NHL commissioner Gary Bettman attended Tuesday’s game at TD Garden and was asked about any potential loopholes that would give the Bruins an advantage at the deadline. Bettman said he doesn’t think the Bruins are trying to pull a fast one.

“We frown upon the use of loopholes, but I don’t think an injury was sustained in order to create a loophole,” Bettman said. “The rules are the rules. They’re competitive. The collective bargaining agreement tends to be fairly clear, and we try to enforce it consistently across the board.”

There are ways to massage the salary cap, and GMs across the league do their best to work it for the betterment of their teams. Again, there will be zero issues with the Bruins if Krejci is placed on LTIR.

“You can only ice a certain number of skaters, and the fact of the matter is, who’s to say how severely the injury will impact his play longer term, what kind of shape he’s been in?” Bettman said. “These are all speculative questions, and I’m not trying to duck them; it’s just simply let’s wait and see what happens before we draw any conclusions.”

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Before Chiarelli decides whether to put Krejci on LTIR, the team needs to have a better understanding of whether he could return prior to the end of the regular season. That decision needs to be made before Monday’s 4 p.m. ET deadline.

Krejci said he hopes to return before the end of the regular season to prepare himself for the playoffs. A six-week timetable would peg his return for sometime during the first week of April. The Bruins have five games in April, with the final regular-season contest against the Tampa Bay Lightning on April 11.

Krejci addressed the injured-reserve situation on Tuesday morning and said he would rather play, if healthy and cleared for action, before the postseason begins.

“This question is for management, but no, I don’t want to sit out. I want to play, obviously,” Krejci said. “If there’s only a little chance I can play, I would like to play. Management has to do whatever they feel is right for the team and get our team into the playoffs. It’s not an easy decision for them, but [Chiarelli’s] been making good decisions since I’ve been here, so I’m pretty sure he’s going to make the right one again.”

Chiarelli has been working the phones and could be close on a few deals, but opposing GMs realize the Bruins are a desperate team due to the losses of Krejci and Miller and because they are fighting for a playoff spot.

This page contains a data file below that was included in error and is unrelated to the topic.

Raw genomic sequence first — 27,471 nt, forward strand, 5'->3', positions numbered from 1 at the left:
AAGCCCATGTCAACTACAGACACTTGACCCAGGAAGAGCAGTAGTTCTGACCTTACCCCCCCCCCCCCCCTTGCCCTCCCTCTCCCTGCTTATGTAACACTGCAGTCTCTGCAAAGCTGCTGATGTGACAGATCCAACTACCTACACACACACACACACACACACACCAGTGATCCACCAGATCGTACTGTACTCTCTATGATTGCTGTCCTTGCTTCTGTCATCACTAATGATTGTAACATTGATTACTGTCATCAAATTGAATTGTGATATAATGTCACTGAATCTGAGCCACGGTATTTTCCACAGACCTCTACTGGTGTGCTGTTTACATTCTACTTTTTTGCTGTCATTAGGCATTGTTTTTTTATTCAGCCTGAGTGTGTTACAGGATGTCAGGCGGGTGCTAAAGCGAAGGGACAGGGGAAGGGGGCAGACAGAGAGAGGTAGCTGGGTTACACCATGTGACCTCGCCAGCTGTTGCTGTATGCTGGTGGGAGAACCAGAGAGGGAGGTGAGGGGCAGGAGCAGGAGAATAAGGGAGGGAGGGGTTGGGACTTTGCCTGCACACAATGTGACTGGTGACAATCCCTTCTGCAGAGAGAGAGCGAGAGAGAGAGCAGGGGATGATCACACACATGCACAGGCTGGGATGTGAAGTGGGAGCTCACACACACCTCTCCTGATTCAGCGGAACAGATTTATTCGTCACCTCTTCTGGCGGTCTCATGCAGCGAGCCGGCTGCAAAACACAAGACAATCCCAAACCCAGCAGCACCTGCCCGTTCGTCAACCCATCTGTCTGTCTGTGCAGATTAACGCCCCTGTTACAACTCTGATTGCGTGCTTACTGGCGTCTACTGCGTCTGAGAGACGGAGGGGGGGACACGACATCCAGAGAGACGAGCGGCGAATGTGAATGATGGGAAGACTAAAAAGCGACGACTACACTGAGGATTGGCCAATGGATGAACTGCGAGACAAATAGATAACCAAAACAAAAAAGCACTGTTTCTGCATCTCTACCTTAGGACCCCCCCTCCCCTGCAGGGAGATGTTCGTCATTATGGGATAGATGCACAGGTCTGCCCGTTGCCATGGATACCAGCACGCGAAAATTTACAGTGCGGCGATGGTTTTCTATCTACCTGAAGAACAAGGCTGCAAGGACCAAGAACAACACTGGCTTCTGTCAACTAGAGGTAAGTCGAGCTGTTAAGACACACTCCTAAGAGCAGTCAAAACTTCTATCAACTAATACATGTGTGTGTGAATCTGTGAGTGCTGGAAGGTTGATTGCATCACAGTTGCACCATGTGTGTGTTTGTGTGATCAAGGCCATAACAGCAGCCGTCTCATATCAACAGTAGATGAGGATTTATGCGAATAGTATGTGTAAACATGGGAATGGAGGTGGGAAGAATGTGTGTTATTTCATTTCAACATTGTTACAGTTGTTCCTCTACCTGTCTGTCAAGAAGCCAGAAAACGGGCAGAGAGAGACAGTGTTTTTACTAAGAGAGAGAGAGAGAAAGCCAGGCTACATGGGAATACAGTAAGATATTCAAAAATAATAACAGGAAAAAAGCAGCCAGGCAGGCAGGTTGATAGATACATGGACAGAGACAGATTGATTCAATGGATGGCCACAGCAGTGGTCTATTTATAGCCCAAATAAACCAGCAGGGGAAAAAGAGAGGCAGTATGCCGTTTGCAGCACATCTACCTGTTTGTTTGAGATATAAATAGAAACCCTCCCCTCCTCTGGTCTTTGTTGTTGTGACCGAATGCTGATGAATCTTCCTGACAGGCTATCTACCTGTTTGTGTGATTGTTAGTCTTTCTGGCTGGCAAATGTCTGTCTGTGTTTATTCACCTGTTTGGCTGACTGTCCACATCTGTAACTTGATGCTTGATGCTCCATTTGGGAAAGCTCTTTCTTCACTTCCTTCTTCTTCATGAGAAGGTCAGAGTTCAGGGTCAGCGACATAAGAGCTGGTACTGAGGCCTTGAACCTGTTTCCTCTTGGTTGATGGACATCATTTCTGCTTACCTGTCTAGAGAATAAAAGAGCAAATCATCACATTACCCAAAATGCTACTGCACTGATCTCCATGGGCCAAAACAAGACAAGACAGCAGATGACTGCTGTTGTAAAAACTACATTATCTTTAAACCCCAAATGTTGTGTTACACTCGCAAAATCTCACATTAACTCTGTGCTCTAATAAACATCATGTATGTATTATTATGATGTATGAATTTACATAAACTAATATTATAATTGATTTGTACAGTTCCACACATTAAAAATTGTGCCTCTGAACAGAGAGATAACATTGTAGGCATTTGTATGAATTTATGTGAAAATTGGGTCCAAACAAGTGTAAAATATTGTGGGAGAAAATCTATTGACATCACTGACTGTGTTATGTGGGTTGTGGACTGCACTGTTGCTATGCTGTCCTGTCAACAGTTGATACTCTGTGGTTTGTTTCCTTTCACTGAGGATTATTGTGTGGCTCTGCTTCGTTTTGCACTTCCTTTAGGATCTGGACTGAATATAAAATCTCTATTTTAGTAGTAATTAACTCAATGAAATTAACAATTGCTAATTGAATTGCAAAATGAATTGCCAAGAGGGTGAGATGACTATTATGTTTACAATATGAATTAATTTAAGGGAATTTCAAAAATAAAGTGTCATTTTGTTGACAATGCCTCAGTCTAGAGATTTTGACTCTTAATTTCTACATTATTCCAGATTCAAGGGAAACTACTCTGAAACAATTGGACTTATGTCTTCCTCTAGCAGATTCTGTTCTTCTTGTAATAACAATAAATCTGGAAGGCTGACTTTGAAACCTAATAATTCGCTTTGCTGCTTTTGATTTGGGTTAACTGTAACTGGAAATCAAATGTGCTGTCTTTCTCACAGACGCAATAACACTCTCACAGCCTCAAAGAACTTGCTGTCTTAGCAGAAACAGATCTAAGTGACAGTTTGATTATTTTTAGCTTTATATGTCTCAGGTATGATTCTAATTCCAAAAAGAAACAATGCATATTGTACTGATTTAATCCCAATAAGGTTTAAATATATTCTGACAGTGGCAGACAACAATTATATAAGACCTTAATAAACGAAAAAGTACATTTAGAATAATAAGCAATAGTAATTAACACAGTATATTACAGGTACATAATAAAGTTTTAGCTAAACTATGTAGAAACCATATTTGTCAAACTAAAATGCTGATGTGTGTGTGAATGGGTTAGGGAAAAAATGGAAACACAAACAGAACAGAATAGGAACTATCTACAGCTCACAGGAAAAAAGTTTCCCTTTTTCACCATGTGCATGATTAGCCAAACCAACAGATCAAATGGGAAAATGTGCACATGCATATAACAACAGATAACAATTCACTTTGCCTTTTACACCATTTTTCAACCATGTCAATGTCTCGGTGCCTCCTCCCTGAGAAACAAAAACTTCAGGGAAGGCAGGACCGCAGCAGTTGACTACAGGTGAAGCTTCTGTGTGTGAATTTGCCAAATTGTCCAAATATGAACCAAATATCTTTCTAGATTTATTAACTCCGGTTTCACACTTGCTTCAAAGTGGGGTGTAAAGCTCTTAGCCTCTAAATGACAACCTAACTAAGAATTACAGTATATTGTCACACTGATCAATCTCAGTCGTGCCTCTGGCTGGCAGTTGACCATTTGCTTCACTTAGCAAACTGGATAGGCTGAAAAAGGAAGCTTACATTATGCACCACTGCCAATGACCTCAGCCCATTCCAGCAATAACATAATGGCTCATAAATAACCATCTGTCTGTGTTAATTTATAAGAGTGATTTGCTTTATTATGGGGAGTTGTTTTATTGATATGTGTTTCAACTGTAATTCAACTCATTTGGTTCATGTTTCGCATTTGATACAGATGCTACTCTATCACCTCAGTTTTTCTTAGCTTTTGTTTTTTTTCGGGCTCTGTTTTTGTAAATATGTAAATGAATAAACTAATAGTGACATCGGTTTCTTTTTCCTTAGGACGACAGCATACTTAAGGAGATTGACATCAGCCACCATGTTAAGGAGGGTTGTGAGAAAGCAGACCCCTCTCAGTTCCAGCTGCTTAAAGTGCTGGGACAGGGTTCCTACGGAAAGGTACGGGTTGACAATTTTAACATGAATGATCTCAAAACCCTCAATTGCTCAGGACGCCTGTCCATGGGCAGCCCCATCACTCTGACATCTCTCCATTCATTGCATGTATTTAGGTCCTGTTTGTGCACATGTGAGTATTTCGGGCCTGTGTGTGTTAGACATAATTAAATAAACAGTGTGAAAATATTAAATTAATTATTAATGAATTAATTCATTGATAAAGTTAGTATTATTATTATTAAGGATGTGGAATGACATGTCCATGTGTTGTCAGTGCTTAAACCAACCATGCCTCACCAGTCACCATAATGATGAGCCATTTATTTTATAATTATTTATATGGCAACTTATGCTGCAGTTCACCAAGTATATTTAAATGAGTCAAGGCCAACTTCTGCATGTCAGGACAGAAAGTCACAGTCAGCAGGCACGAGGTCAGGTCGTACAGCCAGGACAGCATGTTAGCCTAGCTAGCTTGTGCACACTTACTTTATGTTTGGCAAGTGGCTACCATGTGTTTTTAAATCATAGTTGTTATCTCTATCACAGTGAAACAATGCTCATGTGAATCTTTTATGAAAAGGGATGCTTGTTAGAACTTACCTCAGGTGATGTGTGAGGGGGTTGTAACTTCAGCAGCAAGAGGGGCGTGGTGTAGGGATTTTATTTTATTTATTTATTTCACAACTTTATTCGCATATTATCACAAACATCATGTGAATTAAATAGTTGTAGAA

After the team returned home from a 1-2-2 trip, the Bruins were hoping for a better result to Tuesday’s game. Despite the loss, coach Claude Julien was pleased with the team’s effort. Vancouver goaltender Eddie Lack finished with 40 saves en route to the victory. The Bruins were buzzing around the net all night and dominated play but couldn’t produce more than Daniel Paille’s lone tally.

“The only thing we talk about here is pretty simple,” Julien said. “It’s not the offense; it’s the lack of finish. When you come back from a long road trip like we did, we all know that that first game becomes a challenge, and I thought our guys handled it well. We came out there, skated, worked hard and dominated the game. [We] had lots of shots and scoring chances, but the inability to finish is the only reason that we’re sitting here tonight with a loss.”

Chiarelli will make a deal prior to Monday’s deadline. The Bruins will be a better team down the stretch, and they still have the ability to contend in the playoffs. If Krejci’s injury can somehow help the team at the deadline, and if the Bruins can hold on without him while the GM adds what this team needs, it all could work out in the end.

Canucks Edge Bruins

February, 24, 2015
Feb 24
10:21
PM ET


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Zack Kassian's third-period goal lifted the Canucks past the Bruins 2-1.
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Steve Levy and Barry Melrose count down the top three goals of the week from across the NHL.
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Steve Levy, Barry Melrose and Scott Burnside previewed the Sharks' trade deadline needs and the Devils' trade plans and looked at the Wild Card race in the Eastern Conference.